The Physiologus was condemned as heretical in 469 A.D. by Pope Gelasius, but his ban had no real effect, as later Christian writers quoted from and even added to it. The photo below is of the Bern Physiologus, which is a 9th century copy of a 5th century manuscript of the Latin translation of the Physiologus. Many of its miniatures are set, unframed, into the text block, which was a characteristic of late-antique manuscripts. It is one of the oldest existing illustrated copies of the Physiologus. In the later Middle Ages, three works stand out as noteworthy in animal lore: De proprietatibus rerum by Bartholomaeus Anglicus; De apibus by Thomas of Cantempre’; and the Speculum aturale by Vincent of Beauvais.
A terrific book for anyone interested in New York City history is Top Cats: The Life and Times of The New York Public Library Lions, by Susan G. Larkin. The book surveys the two lion sculptures that sit in front of the New York Public Library on 5th Avenue. Specifically, Larkin notes that the two lions have had several nicknames over the decades. First they were called Leo Astor and Leo Lenox, after The New York Public Library founders John Jacob Astor and James Lenox. Later, they were known as Lady Astor and Lord Lenox — even though they are both male lions (female lions do not have manes). During the 1930s, Mayor Fiorello LaGuardia named the two lions in front of the Public Library on 5th Avenue, Patience and Fortitude, for the qualities he felt New Yorkers would need to survive the economic depression. These two names are still used today.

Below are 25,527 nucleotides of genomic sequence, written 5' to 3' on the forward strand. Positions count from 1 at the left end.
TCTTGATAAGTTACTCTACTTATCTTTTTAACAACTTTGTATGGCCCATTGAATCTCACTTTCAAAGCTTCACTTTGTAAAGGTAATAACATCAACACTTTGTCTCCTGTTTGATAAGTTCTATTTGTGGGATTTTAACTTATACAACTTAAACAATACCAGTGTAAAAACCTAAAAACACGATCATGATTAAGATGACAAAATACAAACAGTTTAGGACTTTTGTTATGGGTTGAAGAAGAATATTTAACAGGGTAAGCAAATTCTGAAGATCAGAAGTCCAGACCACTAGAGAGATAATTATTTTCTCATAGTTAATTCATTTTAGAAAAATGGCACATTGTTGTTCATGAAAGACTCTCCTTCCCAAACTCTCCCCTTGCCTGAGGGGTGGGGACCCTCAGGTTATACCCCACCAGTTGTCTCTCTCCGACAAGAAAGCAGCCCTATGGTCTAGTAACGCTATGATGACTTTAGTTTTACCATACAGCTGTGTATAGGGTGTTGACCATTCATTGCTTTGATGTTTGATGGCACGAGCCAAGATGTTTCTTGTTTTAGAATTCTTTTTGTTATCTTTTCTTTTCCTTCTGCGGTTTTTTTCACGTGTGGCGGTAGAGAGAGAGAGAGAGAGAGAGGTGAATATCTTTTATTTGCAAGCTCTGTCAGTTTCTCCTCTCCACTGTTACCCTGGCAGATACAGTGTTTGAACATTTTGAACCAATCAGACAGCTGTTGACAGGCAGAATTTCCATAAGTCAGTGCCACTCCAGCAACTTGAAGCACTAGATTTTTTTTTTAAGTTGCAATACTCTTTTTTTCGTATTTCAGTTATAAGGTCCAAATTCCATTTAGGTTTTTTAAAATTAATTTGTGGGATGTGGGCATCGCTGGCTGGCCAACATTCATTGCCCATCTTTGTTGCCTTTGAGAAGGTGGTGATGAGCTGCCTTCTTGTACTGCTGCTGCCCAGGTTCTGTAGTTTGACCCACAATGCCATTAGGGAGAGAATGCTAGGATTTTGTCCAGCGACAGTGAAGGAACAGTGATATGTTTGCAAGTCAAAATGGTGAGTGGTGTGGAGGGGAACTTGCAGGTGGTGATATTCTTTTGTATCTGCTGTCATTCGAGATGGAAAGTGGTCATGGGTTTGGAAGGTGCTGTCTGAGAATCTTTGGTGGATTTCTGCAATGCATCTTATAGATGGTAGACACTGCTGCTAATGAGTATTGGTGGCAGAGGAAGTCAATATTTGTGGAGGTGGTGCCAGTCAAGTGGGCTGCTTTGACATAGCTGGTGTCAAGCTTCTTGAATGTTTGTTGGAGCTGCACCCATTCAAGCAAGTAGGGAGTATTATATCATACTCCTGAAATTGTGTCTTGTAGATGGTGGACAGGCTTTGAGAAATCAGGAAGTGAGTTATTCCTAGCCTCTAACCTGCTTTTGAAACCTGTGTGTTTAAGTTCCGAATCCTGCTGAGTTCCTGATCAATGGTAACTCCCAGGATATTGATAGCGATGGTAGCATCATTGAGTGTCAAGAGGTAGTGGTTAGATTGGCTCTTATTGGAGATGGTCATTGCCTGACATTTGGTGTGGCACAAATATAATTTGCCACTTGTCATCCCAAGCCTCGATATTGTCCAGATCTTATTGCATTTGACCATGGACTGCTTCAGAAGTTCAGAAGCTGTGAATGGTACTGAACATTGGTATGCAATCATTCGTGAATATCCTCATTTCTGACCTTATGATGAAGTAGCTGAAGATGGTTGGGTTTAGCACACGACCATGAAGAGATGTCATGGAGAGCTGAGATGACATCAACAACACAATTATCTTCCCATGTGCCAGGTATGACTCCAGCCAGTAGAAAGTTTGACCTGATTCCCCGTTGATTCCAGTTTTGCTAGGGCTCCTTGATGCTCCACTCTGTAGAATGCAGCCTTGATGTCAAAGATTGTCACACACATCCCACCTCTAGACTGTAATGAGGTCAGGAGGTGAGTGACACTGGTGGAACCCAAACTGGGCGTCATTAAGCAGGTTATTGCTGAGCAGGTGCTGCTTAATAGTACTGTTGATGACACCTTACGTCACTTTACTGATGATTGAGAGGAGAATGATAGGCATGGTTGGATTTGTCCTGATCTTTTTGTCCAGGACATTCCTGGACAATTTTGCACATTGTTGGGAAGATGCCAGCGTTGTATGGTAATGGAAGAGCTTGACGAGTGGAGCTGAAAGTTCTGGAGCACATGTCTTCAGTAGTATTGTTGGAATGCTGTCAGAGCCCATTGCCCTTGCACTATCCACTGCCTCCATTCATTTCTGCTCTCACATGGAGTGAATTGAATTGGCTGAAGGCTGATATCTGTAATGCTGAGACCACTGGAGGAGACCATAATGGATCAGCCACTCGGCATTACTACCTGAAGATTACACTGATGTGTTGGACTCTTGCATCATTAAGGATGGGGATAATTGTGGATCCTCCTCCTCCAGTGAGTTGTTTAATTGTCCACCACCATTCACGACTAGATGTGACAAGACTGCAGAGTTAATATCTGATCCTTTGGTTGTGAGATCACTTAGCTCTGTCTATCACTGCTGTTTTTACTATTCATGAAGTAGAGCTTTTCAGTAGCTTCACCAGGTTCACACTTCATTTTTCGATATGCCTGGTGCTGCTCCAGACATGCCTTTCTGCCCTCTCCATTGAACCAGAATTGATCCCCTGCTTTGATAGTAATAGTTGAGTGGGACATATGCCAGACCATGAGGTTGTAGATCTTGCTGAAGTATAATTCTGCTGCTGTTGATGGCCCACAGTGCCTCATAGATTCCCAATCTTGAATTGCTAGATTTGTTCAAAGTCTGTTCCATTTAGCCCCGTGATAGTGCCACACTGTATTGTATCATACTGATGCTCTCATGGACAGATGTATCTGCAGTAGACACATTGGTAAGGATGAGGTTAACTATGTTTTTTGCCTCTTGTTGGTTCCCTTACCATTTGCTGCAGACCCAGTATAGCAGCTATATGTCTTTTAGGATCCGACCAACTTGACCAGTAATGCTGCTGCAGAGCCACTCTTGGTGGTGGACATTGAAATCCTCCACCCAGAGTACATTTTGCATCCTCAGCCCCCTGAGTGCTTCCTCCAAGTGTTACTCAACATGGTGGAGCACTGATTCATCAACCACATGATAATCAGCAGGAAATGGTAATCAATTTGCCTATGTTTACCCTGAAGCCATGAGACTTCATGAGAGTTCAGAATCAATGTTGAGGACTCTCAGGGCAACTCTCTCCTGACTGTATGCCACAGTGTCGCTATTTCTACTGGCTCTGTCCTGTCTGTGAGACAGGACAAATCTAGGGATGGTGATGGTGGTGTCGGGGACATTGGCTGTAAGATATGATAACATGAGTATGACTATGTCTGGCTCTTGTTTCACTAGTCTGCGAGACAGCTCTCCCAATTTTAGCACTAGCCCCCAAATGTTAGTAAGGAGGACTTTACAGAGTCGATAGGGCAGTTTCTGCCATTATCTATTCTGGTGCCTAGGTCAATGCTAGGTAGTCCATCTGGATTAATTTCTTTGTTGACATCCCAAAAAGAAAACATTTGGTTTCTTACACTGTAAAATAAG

From books like Charlotte’s Web (an allegory for true friendship) to films like Godzilla (an allegory against the use of nuclear weapons) and Over the Hedge (an allegory about the effects of deforestation) animals play a part in telling mankind’s story: they stand in for humans in allegories and take the place of people in morality stories. The personification of animals is so common that we inherently accept animals as representatives for human behavior. Mankind, as the dominant species on the planet, should take better care of their cohabitants.
In Animals in Art and Thought, Francis Klingender writes, “neither the real relationship between men and beasts, nor the symbolic meanings attached at various times to beasts should be neglected to interpret the ever-changing forms of animal art.”
Brett, Gerard. “The Mosaic of the Great Palace in Constantinople.” Journal of the Warburg and Courtauld Institutes, Vol. 5, (1942), pp. 34-43
St. Augustine, the Literal Meaning of Genesis. vol. 1, Ancient Christian Writers., vol. 41. Translated and annotated by John Hammond Taylor, S.J. New York: Paulist Press, 1982
Chase, George H. “Three Griffins’ Heads.” Bulletin of the Museum of Fine Arts, Vol. 48, No. 272 (Jun., 1950), pp. 33-37
Evans, Helen C., Melanie Holcomb, and Robert Hallman. “The Arts of Byzantium.” The Metropolitan Museum of Art Bulletin, v. 58, no. 4 (Spring, 2001).
19 Scott, Alan. “The Date of the Physiologus.” Vigiliae Christianae, Vol. 52, No. 4 (Nov., 1998), pp. 430-441
20 Diekstra, F. N. M., “The Physiologus, the Bestiaries and Medieval Animal Lore,” Neophilologus, LXIX (1985), 142-55
From The Met’s video series, 82nd and Fifth, “Bricks”: http://82nd-and-fifth.metmuseum.org/bricks
From The Met’s video series, 82nd and Fifth, “Drama”: http://82nd-and-fifth.metmuseum.org/drama